Birthday: September 29, 1967
Diagnosis Date: 2006
Type of Sarcoma: Malignant Peripheral Nerve Sheath Tumor
Tumor Site: Upper Thigh
Age at time of Diagnosis: 38 years
The University of Chicago Medical Center
In 2001, I noticed a very small bump on my upper thigh. It didn't hurt and didn't seem to
grow and I discounted it as nothing as it was not near a major organ. In 2004, I had my
third child and noticed after her birth, the small bump had started to grow yet still I
delayed a Dr's visit as this lump was not painful and I did not exhibit any of the traditional
cancer symptoms. When the lump became too large to ignore, I gathered up some courage and made
a Dr. appt. I was hoping that a general surgeon could simply remove it and life would progress
as normal. How wrong I was. After several referrals to several physicians who I left scratching
their heads, I was sent for an X-Ray, biopsy and CT scan. I was diagnosed with Sarcoma on
May 5, 2006. I'll never forget the phone call. The Dr's voice was flat and matter of fact.
'You have Sarcoma. It's a kind of cancer.' While I digested the words, he rambled off the name
of a specialist he knew of at a nearby clinic. I was shaking as I wrote down the info. I was
fortunate. The Dr. who diagnosed me worked with a Sarcoma Specialist during his medical school
training. Sarcoma was on his short list of possible diagnosis and he took the right steps.
The surgeon, redid the pathology and I was initially diagnosed with low grade Fibrosarcoma.
He recommended 5 weeks of IMRT (radiation) followed by limb sparing surgery and tumor removal.
We received positive margins during surgery and therefore, I returned to the hospital for 15
more radiation treatments. Due to the grade, further treatment in the form of chemotherapy
was optional. The final pathology indicated that the tumor was not a low grade fibrosarcoma
but a similar tumor molecularly, MPNST. In retrospect, I would have preferred the LG Fibro.
MPNST is chemo insensitive and often aggressive. I opted to watch and wait and I had Ct scans
every 6 months. During the 2-year scan, we discovered lung mets. A lung biopsy confirmed what
we already suspected and as there is no treatment for Low grade MPNST, I was placed in a
clinical trial for a new targeted therapy called Brivanib on January 14, 2009. WE received
initial reduction and then stability. I am currently stable for the past 7 months.
During the surgery, it was discovered that one of my quadriceps along with the affected nerve
could not be saved. I had very limited use of my right leg and physical therapy was prescribed
for me but we could not begin until I was out of danger of infection and the wounds were healed.
My scar extends from the top of my right knee to my naval. Due to the size of the tumor, the Dr.
installed a mesh that is screwed into my right hip to prevent organs and tissue from descending
into the hole created by tumor removal. They used the removed muscle tissue to fill the hole
and a skin graft from my right thigh covered the surgical area. I woke up in ICU attached to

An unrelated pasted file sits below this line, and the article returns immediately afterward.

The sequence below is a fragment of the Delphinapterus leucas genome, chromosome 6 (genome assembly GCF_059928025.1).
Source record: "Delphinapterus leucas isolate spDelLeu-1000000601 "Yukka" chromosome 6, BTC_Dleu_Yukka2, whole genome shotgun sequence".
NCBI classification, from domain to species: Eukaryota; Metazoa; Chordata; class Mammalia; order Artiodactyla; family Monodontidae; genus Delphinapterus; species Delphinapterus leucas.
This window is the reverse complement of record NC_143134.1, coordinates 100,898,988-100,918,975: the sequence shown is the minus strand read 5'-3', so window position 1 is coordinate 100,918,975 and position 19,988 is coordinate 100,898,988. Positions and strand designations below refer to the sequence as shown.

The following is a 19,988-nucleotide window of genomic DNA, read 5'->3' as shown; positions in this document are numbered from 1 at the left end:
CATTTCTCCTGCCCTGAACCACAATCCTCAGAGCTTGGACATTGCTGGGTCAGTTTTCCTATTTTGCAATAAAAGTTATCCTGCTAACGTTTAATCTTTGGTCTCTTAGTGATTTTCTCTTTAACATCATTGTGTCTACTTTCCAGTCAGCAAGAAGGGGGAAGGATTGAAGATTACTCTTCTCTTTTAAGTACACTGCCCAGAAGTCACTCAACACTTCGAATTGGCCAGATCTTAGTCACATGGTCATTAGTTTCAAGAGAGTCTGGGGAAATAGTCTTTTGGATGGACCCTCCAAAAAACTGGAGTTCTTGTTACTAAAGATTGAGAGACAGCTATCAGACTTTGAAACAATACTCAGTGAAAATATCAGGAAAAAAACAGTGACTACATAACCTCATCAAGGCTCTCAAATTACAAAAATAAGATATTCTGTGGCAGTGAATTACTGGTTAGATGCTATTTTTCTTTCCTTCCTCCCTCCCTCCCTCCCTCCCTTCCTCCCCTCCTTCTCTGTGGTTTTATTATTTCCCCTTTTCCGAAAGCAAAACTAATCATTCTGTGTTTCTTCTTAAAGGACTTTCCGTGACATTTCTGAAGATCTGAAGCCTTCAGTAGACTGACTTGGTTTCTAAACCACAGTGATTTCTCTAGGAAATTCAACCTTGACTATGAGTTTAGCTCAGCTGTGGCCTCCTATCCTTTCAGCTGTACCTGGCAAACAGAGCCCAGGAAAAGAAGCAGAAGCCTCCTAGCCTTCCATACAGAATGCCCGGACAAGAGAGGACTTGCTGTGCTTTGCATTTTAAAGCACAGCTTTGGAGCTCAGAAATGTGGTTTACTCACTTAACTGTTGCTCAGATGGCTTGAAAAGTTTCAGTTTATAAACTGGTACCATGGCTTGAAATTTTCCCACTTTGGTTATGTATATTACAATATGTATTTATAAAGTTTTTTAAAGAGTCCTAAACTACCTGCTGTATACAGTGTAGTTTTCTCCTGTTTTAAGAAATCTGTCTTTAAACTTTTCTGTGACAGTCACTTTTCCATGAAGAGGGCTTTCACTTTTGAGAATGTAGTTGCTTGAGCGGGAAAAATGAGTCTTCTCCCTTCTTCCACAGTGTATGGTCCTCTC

IV's and a wound vac, which enabled the graft to heal more efficiently and reduced the risk
of infection. I was on bed rest for 48 hours and in ICU for 24. PT in the hospital consisted
of getting me out of bed and learning to walk with a walker. After 10 days in the hospital,
I was sent home to the care of a home nurse and a physical therapist who worked with me further.
I did light exercises and learned the art of walking up and down stairs with a cane and eventually,
I was able to walk without the cane. IN February, I started intense physical therapy and Lymphedema
treatments. The surgery resulted in the loss of many lymph nodes and blood vessels. I developed
secondary lymphedema, which I needed to learn how to manage. I finished PT in July 2007. I regained
about 80% of my leg function.
I am living WITH Sarcoma. As it is now Stage 4, there is a slim chance that I will ever be cured but
my Dr. feels that it can be managed as a chronic condition. My quality of life is VERY GOOD. I feel
GREAT. I have done many things to change my diet and lifestyle since my diagnosis and feel very strongly
about the role of nutrition. It is a huge huge part of my cancer kicking toolbox. Though my leg is
compromised, I bowl in a league. I can walk about 3 miles before I begin to tire but running is not
something I can do easily. I still enjoy all my previous hobbies, family time, good books, laughs,
hopes, and dreams for the future. My outlook has changed. My attitude has changed. My focus has changed.
I don't know if I will ever get used to CT scans, MRI's and Dr's but it is only part of my life. It is
NOT my life. I will do whatever I can to educate, promote awareness and fund research for Sarcomas. I
will live my life as if I have all the time in the world because I just might.
Keep fighting and don't worry about the odds. Each case is individual. Diagnosis and treatment is scary,
downright terrifying but Cancer can be a good teacher. Use it to redefine your life, re-prioritize, and
re-focus and most of all, tell your story. Tell it to everyone. Write it. Blog it. Never stop telling it.
I walked around for 5 years with a cancer I had never ever heard of until the day of diagnosis. Your words
can save a life. It's the most powerful weapon against this cancer we have.
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